While high profile figures like David Beckham and Fabio Capello have agreed to provide the bid with publicity and others, notably Sir Terry Leahy, chief executive of successful supermarket chain Tesco, has signed up to lend his business acumen, the bid still lacks a figurehead.

The FA had hoped Liverpool chief executive, and former Premier League chief executive, Rick Parry would take the role, but he has rejected the opportunity. Although not a quite a hammer blow, it is a frustration for the FA who have seen more positive developments for their rival bidders.

Australia's hopes for the 2018 event have been boosted after an agreement was reached to allow World Cup games to be played at certain rugby league and Aussie Rules stadiums.

With the World Cup slated for its traditional June/ July window this would have fallen smack in middle of the AFL and NRL seasons and could have left the World Cup bid short on venues. But with compromises thrashed out the Australian bid is back on track.

In Europe Belgium and the Netherlands will hope to reprise memories of their successful joint hosting of Euro 2000 with a tilt at 2018. A total of 11 cities in the two countries have said they could host matches, giving the bid one more than the 10 stadiums required by bidding countries under FIFA rules.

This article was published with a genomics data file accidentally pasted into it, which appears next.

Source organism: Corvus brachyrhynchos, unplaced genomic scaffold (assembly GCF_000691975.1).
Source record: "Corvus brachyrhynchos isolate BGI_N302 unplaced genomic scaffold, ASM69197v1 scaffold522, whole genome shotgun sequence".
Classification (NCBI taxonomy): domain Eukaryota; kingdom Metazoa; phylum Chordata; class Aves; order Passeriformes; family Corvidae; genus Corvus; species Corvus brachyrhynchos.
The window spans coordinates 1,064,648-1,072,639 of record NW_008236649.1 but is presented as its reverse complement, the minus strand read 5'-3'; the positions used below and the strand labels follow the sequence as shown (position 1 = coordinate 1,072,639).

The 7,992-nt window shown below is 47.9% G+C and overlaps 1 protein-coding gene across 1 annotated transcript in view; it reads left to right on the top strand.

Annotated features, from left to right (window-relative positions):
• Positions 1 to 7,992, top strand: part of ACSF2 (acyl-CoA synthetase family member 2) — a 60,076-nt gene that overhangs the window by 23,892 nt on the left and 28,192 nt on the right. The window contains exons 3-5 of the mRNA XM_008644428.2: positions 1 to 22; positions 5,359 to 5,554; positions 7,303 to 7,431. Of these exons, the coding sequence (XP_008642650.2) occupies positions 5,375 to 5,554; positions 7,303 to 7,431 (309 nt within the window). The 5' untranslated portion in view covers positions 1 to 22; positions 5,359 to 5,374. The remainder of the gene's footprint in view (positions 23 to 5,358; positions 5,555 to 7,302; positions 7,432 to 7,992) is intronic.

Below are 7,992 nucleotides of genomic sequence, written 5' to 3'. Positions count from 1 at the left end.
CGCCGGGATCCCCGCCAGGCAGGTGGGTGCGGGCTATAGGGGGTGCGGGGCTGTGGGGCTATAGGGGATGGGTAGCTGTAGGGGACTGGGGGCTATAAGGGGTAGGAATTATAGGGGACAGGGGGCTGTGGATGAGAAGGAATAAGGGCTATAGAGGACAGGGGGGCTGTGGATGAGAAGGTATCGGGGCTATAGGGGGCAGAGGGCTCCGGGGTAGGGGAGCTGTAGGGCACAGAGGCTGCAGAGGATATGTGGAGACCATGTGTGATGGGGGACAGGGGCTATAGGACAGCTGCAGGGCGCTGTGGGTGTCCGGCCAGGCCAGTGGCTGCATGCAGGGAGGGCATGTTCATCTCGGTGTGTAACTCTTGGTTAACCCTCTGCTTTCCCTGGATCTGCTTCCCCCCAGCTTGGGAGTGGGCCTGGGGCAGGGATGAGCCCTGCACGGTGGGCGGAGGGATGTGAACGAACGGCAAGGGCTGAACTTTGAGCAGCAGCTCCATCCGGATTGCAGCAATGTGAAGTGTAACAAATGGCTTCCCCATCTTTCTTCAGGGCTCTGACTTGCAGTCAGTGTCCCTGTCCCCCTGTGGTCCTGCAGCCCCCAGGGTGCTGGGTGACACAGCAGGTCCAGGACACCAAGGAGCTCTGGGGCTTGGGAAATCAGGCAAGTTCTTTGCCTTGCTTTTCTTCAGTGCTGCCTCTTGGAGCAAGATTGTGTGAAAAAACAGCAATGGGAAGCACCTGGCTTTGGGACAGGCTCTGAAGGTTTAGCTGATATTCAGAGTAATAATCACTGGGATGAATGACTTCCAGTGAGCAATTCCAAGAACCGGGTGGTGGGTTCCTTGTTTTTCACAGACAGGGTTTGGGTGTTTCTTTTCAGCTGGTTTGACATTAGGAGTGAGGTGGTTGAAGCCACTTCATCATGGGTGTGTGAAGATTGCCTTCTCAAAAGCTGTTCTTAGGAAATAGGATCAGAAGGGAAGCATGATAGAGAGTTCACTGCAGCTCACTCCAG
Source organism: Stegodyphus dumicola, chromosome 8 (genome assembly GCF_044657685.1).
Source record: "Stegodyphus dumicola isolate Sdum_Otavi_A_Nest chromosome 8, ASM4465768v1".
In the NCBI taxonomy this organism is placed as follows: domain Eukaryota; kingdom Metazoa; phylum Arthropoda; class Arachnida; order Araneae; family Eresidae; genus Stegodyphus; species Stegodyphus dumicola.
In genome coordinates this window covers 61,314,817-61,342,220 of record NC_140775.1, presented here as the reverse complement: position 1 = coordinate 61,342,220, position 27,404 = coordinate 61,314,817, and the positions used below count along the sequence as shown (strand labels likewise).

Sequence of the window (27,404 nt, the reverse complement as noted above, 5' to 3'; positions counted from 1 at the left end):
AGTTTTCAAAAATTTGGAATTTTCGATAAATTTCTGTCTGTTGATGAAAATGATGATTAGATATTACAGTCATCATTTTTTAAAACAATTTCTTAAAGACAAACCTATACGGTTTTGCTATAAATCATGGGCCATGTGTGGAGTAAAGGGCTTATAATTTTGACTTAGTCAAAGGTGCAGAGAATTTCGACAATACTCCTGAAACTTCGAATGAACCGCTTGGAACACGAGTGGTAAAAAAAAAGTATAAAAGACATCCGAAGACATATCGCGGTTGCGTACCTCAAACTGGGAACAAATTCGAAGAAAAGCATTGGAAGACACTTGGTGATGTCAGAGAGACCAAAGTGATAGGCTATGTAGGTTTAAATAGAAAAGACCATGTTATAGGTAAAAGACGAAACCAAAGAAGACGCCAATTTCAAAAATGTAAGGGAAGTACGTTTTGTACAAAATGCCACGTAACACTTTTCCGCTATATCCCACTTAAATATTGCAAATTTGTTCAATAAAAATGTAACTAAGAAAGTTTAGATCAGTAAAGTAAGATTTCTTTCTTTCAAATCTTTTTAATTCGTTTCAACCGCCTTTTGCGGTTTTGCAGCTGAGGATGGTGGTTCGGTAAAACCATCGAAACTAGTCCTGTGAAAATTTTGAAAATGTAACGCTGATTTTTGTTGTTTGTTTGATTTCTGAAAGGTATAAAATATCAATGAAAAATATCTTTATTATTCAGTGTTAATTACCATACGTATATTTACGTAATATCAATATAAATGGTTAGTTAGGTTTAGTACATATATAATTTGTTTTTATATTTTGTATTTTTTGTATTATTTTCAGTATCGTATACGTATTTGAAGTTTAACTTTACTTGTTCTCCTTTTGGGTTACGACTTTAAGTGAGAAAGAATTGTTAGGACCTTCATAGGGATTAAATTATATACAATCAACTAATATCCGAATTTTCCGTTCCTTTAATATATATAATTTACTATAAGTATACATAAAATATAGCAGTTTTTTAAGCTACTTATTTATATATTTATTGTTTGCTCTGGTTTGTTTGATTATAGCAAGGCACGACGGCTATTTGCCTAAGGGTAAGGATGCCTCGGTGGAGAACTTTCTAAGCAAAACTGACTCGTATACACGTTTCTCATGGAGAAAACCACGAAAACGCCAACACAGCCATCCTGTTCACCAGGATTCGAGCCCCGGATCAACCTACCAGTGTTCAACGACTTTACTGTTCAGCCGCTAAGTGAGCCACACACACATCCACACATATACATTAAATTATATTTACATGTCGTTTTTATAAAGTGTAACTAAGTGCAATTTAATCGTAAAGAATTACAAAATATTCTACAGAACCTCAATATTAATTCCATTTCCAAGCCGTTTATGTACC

Once FIFA clarifies the bid process, US Soccer is expected to decide whether to put themselves forward for 2018, 2022 or both World Cups, and a senior FIFA official told Yahoo Sports that the popularity of President-Elect Barack Obama could be "a huge factor" in deciding whether the USA are granted hosting rights.

"How can it not make a difference," said the source. "Now when you think of America, you don't think George W Bush or war, you think of this man, Obama, who has made history and given hope to millions. The men who vote on World Cup hosts are not immune to those same feelings. If the US bid stacks up in terms of infrastructure and organisation, then Obama could be a huge factor."